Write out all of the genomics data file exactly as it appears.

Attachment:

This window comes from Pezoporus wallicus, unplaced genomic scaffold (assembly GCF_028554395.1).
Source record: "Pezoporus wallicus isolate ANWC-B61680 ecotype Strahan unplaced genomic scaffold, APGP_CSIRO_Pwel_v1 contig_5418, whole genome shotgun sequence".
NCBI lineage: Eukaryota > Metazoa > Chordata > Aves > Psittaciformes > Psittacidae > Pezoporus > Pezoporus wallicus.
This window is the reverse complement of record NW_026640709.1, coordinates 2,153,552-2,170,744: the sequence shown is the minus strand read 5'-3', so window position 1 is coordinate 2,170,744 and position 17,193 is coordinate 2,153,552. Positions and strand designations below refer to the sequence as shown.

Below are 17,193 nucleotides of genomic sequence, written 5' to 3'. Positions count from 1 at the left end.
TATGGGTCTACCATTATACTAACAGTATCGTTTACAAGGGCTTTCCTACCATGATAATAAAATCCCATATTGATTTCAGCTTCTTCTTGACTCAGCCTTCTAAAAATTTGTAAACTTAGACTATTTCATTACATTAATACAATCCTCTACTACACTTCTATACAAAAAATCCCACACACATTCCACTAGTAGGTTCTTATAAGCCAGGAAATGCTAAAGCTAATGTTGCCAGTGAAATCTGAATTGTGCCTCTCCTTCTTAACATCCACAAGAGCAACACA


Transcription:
This window comes from Pezoporus wallicus, unplaced genomic scaffold (assembly GCF_028554395.1).
Source record: "Pezoporus wallicus isolate ANWC-B61680 ecotype Strahan unplaced genomic scaffold, APGP_CSIRO_Pwel_v1 contig_5418, whole genome shotgun sequence".
NCBI lineage: Eukaryota > Metazoa > Chordata > Aves > Psittaciformes > Psittacidae > Pezoporus > Pezoporus wallicus.
This window is the reverse complement of record NW_026640709.1, coordinates 2,153,552-2,170,744: the sequence shown is the minus strand read 5'-3', so window position 1 is coordinate 2,170,744 and position 17,193 is coordinate 2,153,552. Positions and strand designations below refer to the sequence as shown.

Below are 17,193 nucleotides of genomic sequence, written 5' to 3'. Positions count from 1 at the left end.
TATGGGTCTACCATTATACTAACAGTATCGTTTACAAGGGCTTTCCTACCATGATAATAAAATCCCATATTGATTTCAGCTTCTTCTTGACTCAGCCTTCTAAAAATTTGTAAACTTAGACTATTTCATTACATTAATACAATCCTCTACTACACTTCTATACAAAAAATCCCACACACATTCCACTAGTAGGTTCTTATAAGCCAGGAAATGCTAAAGCTAATGTTGCCAGTGAAATCTGAATTGTGCCTCTCCTTCTTAACATCCACAAGAGCAACACA